In August of this year, inmates planned a nationwide strike to bring attention to prison conditions, listing low wages and the reestablishment of voting rights for ex-felons among their concerns.
Some states do compensate prisoners for their labor, but wages are meager. According to the Prison Policy Initiative, prisoners are paid less today, on average, than in 2001. Its data show that the average minimum daily wage paid for regular prison work is 86 cents, with an average maximum of $3.45.
States such as Arkansas and Georgia provide no compensation. (One imagines these state’s legislators still believe that incarcerated individuals remain “slaves of the state,” even if such words can’t be uttered today.)
Opponents to the current penal labor system aren’t arguing that inmates shouldn’t work, but that the work needs to be humane, meaningful, and fairly compensated. Jim Liske, president of Prison Fellowship, argued such a case:
Meaningful work can be part of a restorative corrections policy [emphasis original]. Many prisoners need to learn skills that will make them employable after release. Prison jobs also help people maintain a sense of purpose and structure during long sentences. Society as a whole also benefits when prisoners’ labor allows them to pay restitution. But slavery — labor that dehumanizes one person for the profit of another — has no place in prisons or in the Constitution.
Such punishments and cruel conditions may be foisted on any prisoner, regardless of race and gender. However, it should be noted that African- and Hispanic-Americans remain over represented among prison population. Blacks make up 12 percent of the U.S. population, Hispanics 16 percent. But they represent 33 and 23 percent of incarcerated individuals, respectively. Whites, by comparison, make up 64 percent of the population but only 30 percent of inmates.
Photo: Aaron Ontiveroz/The Denver Post via Getty Images
Others have argued that the 13th Amendment needs to be reconsidered in light of sexual slavery as well. Sexual slavery is the practice in which inmates treat other inmates as sex slaves, raping them and trading them to others for favors or commodities. The practice is considered underreported and widely ignored.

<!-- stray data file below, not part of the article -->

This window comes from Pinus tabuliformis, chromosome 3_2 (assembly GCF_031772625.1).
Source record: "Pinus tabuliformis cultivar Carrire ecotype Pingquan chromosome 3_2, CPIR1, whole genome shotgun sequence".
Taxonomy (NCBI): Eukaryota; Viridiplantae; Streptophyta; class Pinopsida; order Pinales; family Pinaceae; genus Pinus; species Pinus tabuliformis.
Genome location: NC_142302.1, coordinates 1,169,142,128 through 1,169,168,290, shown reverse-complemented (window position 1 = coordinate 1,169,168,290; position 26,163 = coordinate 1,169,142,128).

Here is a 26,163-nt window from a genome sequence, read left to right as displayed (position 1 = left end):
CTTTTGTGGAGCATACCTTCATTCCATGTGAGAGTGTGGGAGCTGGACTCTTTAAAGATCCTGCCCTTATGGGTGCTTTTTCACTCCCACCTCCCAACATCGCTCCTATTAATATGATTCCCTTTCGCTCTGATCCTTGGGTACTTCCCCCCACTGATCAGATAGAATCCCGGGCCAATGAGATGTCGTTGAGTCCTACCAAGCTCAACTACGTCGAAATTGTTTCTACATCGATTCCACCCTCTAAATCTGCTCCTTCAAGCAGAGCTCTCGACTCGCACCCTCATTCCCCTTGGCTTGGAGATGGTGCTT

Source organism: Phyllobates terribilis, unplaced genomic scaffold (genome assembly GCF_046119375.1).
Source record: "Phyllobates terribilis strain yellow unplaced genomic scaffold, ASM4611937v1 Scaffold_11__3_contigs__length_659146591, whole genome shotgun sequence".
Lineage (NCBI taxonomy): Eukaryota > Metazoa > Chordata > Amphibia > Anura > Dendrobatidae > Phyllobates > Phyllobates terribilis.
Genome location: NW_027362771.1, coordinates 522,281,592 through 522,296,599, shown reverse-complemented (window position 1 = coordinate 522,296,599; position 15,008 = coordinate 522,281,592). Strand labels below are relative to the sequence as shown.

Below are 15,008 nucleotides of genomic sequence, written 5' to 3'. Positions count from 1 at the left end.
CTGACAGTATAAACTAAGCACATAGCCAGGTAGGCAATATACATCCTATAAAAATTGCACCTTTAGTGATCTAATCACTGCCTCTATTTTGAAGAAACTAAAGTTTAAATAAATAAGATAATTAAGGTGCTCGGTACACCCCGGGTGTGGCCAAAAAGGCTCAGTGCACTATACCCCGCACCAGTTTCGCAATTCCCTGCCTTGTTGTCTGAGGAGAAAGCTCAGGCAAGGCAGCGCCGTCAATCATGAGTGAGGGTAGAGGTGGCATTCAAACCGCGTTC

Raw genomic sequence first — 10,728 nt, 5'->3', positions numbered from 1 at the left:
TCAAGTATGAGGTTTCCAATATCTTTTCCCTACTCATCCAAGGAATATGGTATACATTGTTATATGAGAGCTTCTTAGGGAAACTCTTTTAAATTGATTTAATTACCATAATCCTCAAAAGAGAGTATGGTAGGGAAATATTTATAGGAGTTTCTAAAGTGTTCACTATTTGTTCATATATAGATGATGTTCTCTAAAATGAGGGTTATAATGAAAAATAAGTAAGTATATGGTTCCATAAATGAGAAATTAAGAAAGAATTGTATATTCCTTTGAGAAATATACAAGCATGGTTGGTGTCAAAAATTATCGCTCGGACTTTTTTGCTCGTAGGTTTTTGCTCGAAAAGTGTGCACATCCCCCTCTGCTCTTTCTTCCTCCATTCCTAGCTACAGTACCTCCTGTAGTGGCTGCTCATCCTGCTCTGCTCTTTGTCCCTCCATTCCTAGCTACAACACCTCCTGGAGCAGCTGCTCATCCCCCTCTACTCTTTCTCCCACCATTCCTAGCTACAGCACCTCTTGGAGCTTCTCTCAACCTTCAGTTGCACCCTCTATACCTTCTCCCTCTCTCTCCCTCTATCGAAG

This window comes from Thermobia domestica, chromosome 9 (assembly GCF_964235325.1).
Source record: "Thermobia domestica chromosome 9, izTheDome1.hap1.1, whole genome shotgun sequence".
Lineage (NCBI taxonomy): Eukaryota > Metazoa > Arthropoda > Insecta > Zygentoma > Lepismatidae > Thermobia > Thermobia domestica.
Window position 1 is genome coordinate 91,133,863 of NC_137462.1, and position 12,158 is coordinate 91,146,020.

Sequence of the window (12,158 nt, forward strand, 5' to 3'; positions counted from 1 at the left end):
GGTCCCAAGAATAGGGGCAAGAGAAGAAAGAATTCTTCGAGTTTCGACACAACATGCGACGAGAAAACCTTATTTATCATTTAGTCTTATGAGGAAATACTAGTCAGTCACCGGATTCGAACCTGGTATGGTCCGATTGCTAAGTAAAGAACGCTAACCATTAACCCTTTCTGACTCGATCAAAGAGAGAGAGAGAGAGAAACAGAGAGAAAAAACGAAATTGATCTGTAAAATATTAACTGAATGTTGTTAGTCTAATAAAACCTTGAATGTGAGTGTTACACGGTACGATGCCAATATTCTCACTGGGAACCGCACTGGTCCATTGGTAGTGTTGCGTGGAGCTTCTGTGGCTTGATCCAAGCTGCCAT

Estimates for how many people are sexually abused in U.S. prisons each year vary, but according to a U.S. Department of Justice 2011-12 report, about half of reported incidents involved a prison staff member. Lovisa Stannow, executive director at Just Detention International, points out that consensual sex with an officer “is not possible when one party literally holds the key to the other one’s freedom.”
The law does provide protections for inmates. The Eighth Amendment provides protection against cruel and unusual punishments, and the Prison Rape Elimination Act, passed in 2003, creates a mandate for research into prisoner rape and to develop standards to prevent the practice. And the implementation of national standards is bringing more data to light.
However, as law clerk Kamal Ghali noted in the UCLA Law Review, there is something perverse about an inmate not being able to use the 13th Amendment to strengthen a claim of wrongdoing in cases of sexual slavery.
[…] Obviously, prison officials that cruelly and intentionally enslave prison inmates act in flagrant violation of the Eighth Amendment. Nonetheless, there is something unseemly about excluding government-perpetuated slavery from the scope of the Thirteenth Amendment. While the intention-based approach has the advantage of allowing prisoners to bring some claims, it has the major drawback of letting prison officials off the hook for their intentional acts of slavery.
Abolish? Amend? Ignore?
Given all of this, is Kayne West right? Should we amend the 13th Amendment to remove the punishment clause? That obviously depends on how we amend it, and West was mum on the details. (Turns out Twitter isn’t the best place to discuss thorny legal issues with deep historical roots. Go figure.)
But there is precedent. As Flynn points out in her article, Senator Charles Sumner of Massachusetts fought against the Amendment’s wording even as it was being drafted. His preferred version read: “All persons are equal before the law, so that no person can hold another as a slave: and the Congress shall have the power to make all laws necessary and proper to carry this declaration into effect everywhere within the United States and the jurisdiction thereof.”
Sumner’s revision provides a good starting point, and the U.S. needs to reinvest in serious discussions on how to close this legal loophole. Because while the Eight Amendment may protect against cruel and unusual punishment, as long as the 13th Amendment remains as written, our status quo can be neither cruel nor unusual in the eyes of the law.